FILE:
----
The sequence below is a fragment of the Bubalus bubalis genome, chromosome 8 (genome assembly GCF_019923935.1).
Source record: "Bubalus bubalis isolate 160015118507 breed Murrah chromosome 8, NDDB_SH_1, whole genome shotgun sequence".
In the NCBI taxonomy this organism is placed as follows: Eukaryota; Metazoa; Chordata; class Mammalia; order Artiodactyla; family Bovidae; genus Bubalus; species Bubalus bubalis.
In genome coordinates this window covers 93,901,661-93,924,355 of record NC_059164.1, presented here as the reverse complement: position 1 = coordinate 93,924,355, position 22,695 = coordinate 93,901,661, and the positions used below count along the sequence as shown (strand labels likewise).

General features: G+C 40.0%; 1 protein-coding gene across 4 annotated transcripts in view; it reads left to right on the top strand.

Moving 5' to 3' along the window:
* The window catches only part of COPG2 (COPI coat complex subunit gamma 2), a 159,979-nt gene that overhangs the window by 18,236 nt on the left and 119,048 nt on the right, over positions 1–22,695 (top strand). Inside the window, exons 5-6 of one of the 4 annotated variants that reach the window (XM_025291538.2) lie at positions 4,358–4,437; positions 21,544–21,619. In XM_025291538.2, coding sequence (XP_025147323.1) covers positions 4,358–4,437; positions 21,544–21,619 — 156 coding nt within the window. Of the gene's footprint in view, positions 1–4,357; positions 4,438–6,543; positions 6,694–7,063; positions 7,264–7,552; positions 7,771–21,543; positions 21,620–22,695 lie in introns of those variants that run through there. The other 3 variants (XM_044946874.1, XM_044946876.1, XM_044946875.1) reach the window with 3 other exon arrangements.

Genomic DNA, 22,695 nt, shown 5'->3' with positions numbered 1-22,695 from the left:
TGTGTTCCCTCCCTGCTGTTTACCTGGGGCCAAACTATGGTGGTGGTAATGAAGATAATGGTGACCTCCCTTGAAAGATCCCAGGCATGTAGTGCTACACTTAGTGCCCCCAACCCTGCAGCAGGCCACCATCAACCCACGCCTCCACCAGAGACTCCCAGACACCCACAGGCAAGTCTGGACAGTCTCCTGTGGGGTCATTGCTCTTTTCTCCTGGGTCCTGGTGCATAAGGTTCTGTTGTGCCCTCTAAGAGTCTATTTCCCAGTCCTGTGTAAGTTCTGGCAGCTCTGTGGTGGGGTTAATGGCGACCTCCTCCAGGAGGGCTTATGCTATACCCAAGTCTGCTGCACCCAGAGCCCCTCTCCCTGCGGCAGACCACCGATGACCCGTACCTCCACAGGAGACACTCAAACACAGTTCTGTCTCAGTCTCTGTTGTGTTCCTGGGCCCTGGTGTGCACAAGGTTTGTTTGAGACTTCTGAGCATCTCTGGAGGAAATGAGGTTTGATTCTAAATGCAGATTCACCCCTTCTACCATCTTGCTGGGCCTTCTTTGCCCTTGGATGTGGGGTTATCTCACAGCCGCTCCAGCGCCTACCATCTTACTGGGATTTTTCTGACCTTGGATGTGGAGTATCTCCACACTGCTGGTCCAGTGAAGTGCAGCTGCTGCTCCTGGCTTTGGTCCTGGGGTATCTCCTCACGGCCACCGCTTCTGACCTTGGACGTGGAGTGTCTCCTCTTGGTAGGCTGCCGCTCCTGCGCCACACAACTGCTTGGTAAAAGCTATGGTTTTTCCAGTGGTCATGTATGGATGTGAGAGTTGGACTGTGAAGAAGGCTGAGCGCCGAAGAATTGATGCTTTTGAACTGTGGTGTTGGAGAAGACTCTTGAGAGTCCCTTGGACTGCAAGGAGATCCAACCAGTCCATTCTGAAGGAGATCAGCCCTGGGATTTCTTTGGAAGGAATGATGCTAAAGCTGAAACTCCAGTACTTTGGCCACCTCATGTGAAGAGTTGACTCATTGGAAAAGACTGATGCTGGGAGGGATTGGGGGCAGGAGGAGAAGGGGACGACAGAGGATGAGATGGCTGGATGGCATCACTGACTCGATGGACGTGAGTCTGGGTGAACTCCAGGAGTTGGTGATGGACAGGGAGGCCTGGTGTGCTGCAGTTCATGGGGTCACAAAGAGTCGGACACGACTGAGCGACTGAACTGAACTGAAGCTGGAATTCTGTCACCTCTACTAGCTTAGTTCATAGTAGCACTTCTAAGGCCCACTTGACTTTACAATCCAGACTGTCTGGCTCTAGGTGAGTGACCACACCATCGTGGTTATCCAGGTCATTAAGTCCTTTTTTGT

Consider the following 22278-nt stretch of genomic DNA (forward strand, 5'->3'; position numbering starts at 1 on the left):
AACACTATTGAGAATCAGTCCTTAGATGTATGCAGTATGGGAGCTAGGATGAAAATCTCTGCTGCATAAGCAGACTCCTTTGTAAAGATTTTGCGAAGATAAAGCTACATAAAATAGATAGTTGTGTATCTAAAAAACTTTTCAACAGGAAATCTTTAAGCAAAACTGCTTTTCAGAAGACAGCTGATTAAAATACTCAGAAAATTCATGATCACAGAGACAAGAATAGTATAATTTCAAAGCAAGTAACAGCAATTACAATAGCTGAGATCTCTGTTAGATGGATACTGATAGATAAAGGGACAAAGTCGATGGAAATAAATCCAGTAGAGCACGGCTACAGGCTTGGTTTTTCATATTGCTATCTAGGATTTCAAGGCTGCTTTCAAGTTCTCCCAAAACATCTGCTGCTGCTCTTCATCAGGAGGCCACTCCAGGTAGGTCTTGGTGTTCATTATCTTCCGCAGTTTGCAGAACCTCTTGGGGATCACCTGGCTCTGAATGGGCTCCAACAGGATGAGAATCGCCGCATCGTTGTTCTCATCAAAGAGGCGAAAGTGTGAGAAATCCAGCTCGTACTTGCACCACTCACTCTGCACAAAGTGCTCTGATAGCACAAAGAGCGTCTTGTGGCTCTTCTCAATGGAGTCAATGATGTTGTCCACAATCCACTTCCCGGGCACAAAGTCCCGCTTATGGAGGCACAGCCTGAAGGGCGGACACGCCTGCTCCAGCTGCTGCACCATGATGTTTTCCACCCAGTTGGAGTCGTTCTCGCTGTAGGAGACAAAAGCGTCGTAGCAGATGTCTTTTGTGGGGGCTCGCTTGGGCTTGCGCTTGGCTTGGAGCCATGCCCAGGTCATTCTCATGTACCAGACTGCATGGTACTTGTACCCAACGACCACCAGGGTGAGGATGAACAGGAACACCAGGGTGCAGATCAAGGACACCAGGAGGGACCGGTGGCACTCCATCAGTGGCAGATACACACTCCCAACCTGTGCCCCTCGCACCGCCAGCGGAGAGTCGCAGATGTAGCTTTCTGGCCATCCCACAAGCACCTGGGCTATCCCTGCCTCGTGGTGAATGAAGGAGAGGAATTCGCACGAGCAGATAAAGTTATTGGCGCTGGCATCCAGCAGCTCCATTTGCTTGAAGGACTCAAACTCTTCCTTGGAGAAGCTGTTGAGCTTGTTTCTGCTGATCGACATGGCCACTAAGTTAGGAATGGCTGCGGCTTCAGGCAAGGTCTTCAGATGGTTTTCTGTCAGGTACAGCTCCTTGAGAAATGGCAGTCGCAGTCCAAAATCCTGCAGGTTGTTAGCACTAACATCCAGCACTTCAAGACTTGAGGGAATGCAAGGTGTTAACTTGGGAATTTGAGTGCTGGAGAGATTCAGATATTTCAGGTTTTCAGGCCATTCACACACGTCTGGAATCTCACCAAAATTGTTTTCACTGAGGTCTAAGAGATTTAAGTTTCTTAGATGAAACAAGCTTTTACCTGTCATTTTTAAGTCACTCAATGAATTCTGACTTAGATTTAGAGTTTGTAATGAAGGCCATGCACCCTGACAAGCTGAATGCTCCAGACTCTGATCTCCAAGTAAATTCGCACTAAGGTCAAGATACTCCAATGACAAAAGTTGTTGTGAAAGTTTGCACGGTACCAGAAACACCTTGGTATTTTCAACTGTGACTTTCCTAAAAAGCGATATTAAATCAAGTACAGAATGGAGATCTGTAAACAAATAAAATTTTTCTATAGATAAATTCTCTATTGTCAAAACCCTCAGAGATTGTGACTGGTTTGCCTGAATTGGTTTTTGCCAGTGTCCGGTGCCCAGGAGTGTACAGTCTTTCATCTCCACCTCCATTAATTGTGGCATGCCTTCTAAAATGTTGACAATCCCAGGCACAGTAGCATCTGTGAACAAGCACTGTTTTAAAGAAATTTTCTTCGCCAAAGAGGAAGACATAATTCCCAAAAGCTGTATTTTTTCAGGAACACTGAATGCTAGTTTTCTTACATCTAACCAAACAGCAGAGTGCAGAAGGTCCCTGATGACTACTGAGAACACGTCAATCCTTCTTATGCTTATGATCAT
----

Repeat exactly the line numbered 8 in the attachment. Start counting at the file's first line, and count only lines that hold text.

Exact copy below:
Genomic DNA, 22,695 nt, shown 5'->3' with positions numbered 1-22,695 from the left: